Most automotive enthusiasts consider 1969 the peak of the muscle car era. This was the year that the manufacturers were heavily involved in building powerful cars for consumers. Gas and insurance was cheap, so the big three were building quick cars with catchy names, and selling them by the thousands. Chrysler was heavily involved in the production of muscle cars at the time, and with the introduction of the Plymouth Road Runner in 1968, they hit a home run. For the 1969 model year, the Chrysler execs finalized a deal with Warner Brothers, and the Road Runner was adorned with the iconic cartoon bird. The Road Runner’s styling, combined with low price and high performance, earned the model the coveted Car of the Year award from Motor Trend magazine in 1969.

Since Plymouth’s highest Road Runner production occurred in 1969, there are still plenty left today. Troy Ludford found this example sitting in plain view in Grande Cache, Alberta Canada. He knew of the car, because it had been stored in the same spot for some 15 years. Troy tracked down the owner, and discovered that he had purchased the car in 1982, and then had it painted red soon afterward. Planning to rebuild the car, the previous owner had the engine and transmission rebuilt in 1984, and the seats recovered, but never installed. Centerline wheels were purchased for the car as well, and the front “skinnies” were never even taken out of the box.

Asking if the car was for sale, Troy could tell that the owner was attached to this Plymouth, and likely wouldn’t just sell her to anyone. Over the phone, Troy was given a price of $7,000. He felt this was too high, so he decided to visit the owner in person. Bringing along photos of his fully restored ’68 Coronet, Troy convinced the owner of the Road Runner that he would treat this car to a similar restoration, but had to get it for the right price. Offering $3,500, Troy and the owner eventually agreed that $4,000 was a fair price for the Plymouth, and Troy had his next project car.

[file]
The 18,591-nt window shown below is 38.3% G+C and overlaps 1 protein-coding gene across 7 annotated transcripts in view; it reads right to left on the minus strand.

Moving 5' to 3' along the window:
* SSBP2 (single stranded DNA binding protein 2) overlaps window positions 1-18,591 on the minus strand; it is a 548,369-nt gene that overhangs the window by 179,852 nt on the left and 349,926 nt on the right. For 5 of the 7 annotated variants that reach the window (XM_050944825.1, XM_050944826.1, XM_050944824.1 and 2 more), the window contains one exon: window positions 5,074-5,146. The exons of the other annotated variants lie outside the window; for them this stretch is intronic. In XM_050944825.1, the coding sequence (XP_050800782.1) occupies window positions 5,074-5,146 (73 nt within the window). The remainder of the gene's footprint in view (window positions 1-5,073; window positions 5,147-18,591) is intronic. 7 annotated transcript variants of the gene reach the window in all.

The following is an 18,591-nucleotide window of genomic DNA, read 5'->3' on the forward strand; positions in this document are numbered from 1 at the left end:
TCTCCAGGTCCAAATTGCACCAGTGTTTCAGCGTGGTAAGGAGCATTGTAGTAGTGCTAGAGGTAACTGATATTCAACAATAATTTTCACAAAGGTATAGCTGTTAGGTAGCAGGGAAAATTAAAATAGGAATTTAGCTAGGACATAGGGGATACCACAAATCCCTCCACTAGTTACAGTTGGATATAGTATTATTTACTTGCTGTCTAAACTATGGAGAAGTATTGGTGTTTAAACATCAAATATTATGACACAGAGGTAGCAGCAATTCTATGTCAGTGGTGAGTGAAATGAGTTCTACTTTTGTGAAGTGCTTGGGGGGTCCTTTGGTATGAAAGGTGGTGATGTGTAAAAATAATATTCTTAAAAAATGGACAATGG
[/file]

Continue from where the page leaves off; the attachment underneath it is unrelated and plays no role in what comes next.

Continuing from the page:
Originally B5 Blue with a white vinyl top, the car currently has an inexpensive paint job, and the quarter-panels are full of “mud,” but the floors and framerails are in great shape. Uniquely optioned, this Road Runner has bucket seats, power brakes and steering, a console-shifted automatic, and Air-Grabber hood. The engine, transmission, and 3.23-geared differential all are original numbers-matching units. Troy and his wife plan a full restoration of the Plymouth, though he says he may keep items like the new headers and Centerline wheels for a 1980s-themed street machine. This Road Runner adds to a long list of Mopars already in the Ludford’s garage, and Troy’s motto is “Mopar or Walk.” We thank him for sharing his Hidden Treasure with our readers and look forward to seeing the car when it’s finished.